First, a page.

|Pagudpud Beach in the northernmost tip of Luzon, the largest island in the archipelago|
|penitents preparing to carry their crosses|
We left in the wee hours of the morning of Holy Thursday, 2011 to avoid the morning surge of Catholic Philippines getting out of the city for annual pilgrimages cum getaways. The North Luzon Expressway now extends all the way to Tarlac City, Tarlac with the Subic-Clark Interchange Expressway but, not being familiar with this freeway, we exited too early into Dau, Pampanga whose streets were teeming with penitents in self-flagellation or chanting the ‘pabasa’ (Passion readings) for 48 straight hours.
|Isdaan, the floating restaurant|
A wonderful breakfast awaited us at Isdaan in Gerona, Tarlac, a floating restaurant with all the familiar Filipino fare and international dishes with wandering musicians serenading customers in each group’s favorite genre, just at the exit to the old highway. At mid-afternoon we arrived in a World Heritage Site, Vigan, Ilocos Sur. It is the one place in the country, in fact Asia, where the 300 years of Spanish rule remains painted in the 17th century homes preserved as a Heritage Village, undamaged even by war.
|the World Heritage Village at night in Vigan, Ilocos Sur|
|St. Paul's Cathedral in Vigan|
Cordillera Inn was our home in the village. We walked alongside ‘kalesas’ that ferried tourists on the cobbled roads. The St. Paul’s Cathedral, another World Heritage Site built in 1641, had its floats (Stations of the Cross) ready for the Good Friday procession. On the opposite side of the plaza is the Vigan Empanadahan, a collection of stands that make the delicious deep-fried sausage, egg, and cabbage rolls. The Crisologo Museum, ancestral home of the town patriarchs, gave us a closer look at life in Vigan.
|Paoay Church in Ilocos Norte|
Before reaching Laoag, we stopped by Paoay, Ilocos Norte where another World Heritage Site, the Paoay Church, built in 1594, still stands. This was the highlight of my trip for I was not aware that the Philippines had a structure like this. In serving as the political backbone of Spanish colonial rule, churches were subject to attacks by local revolts. Thus the baroque architecture has the appearance of a fortress, with the large imposing buttresses at the sides and the massive unrestored facade.
|entrance to the Marcos Mausoleum|
We passed by the Malacanang (presidential palace) of the North on the shores of Paoay Lake, built by the Marcoses during their infamous rule. At the next town of Batac, Ilocos Norte we found the Marcos Mausoleum where the lavishly waxed body of Marcos still lies inside a large, stately, and gloomy tomb preserved in a vacuum-sealed glass coffin. A cluster of 3 houses complete the Marcos estate and more than 2 decades after the dictator was deposed by a People Power, he still draws a crowd.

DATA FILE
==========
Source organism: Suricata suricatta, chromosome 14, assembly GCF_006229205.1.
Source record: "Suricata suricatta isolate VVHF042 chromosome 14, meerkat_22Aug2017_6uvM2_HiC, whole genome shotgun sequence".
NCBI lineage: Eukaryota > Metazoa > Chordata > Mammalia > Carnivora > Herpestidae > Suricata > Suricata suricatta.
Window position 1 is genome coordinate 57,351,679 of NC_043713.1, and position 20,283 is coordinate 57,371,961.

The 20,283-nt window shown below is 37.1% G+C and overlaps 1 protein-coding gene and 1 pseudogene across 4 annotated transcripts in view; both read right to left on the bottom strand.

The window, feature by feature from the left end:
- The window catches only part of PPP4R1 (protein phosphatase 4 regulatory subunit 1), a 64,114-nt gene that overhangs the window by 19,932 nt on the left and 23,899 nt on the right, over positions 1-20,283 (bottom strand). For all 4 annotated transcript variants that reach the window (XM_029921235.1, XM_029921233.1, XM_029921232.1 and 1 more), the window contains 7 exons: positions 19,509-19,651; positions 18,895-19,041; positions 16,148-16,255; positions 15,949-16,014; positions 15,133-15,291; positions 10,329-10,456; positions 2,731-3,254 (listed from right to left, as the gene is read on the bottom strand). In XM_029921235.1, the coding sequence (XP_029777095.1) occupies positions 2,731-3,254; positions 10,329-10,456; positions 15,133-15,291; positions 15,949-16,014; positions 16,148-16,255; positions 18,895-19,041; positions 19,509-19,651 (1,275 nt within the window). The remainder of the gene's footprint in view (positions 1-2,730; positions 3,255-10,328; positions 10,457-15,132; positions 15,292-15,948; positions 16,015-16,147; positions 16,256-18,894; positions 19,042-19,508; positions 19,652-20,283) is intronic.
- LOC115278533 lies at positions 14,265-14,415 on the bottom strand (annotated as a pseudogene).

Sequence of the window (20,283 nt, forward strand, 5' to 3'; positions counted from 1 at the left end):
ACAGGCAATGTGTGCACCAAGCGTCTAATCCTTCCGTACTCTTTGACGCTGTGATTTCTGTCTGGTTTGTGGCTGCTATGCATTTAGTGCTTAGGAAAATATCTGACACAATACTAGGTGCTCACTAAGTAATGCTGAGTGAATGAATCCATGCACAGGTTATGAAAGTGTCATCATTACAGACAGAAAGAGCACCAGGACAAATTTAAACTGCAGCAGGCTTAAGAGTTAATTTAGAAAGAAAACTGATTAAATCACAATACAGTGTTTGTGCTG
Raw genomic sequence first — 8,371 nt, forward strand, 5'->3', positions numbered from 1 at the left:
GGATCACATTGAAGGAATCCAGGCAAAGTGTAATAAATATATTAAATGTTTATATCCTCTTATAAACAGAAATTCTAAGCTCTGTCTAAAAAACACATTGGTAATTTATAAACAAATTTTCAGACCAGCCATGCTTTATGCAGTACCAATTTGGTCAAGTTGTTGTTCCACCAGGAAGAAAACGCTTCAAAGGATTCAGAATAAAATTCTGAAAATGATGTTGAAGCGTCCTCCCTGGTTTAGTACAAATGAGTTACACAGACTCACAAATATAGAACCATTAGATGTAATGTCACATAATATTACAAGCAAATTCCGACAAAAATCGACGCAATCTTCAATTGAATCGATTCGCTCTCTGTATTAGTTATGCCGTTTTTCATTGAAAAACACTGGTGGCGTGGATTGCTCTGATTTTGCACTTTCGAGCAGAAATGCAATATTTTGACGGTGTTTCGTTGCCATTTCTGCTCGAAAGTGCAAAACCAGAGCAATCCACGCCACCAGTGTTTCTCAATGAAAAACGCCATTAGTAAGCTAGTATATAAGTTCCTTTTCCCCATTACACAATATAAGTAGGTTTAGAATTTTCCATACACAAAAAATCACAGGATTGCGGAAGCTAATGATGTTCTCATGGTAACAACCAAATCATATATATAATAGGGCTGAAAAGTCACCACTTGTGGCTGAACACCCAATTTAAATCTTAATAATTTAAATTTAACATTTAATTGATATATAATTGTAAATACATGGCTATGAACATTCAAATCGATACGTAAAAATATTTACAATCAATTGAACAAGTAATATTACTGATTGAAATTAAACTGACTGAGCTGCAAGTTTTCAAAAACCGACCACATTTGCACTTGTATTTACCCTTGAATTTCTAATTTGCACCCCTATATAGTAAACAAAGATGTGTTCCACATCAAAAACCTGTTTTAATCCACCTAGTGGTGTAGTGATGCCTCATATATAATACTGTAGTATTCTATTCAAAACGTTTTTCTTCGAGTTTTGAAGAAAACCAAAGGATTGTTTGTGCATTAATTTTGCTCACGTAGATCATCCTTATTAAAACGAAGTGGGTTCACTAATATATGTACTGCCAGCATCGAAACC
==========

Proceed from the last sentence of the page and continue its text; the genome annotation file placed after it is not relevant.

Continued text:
|St. William's Cathedral in Laoag, Ilocos Norte|
In Laoag, Ilocos Norte, St. William’s Cathedral and its Sinking Bell Tower, built in 1612, is another World Heritage Site known for its Italian Renaissance design and its Sinking Bell Tower, which sinks into the ground at a rate of an inch a year. Damaged by hurricanes in 1640, by earthquake in 1706, and by fire in 1843, the church was restored in 1880. The bell tower, however, is already undergoing demolition. To our delight the whole city spilled into the streets, carrying lighted candles for a Good Friday Procession.
|and its sinking bell tower, undergoing demolition|
|the Tobacco Monopoly Monument|
Too bad we could not capture all the scenes as the battery of our camera died. But we were able to take a picture of the Tobacco Monopoly Monument which stands right at the town plaza, just after the ‘Hollywood’ sign of the city, visible from the Marcos Bridge as one enters it. The monument was constructed when the Monopoly which began in 1781 was lifted in 1881. Those 100 years gave the Ilocanos untold miseries as they were obligated to plant tobacco solely for the Spanish government.
|Laoag, Hollywood style|
|the Bangui Wind Farm|
|fishermen awaiting their early morning catch|
We listened to the music of the ocean by day and relaxed to the music of the bands by night, feasting on local seafood and we lingered till after lunch the following day, thinking that the drive to Bauang would just be 4 hours (it was 8!). The night drive gave us priceless photos of fishermen waiting for their early catch in their bancas, glittering like fireflies on a still ocean below a crimson sky. Our road trip on the northwestern coast of Luzon not only gave us beach time but an amazing Visita Iglesia, a most fitting getaway during Holy Week in Catholic Philippines!
|delicious Vigan empanadas|
Next: Enjoying Day Trips from Manila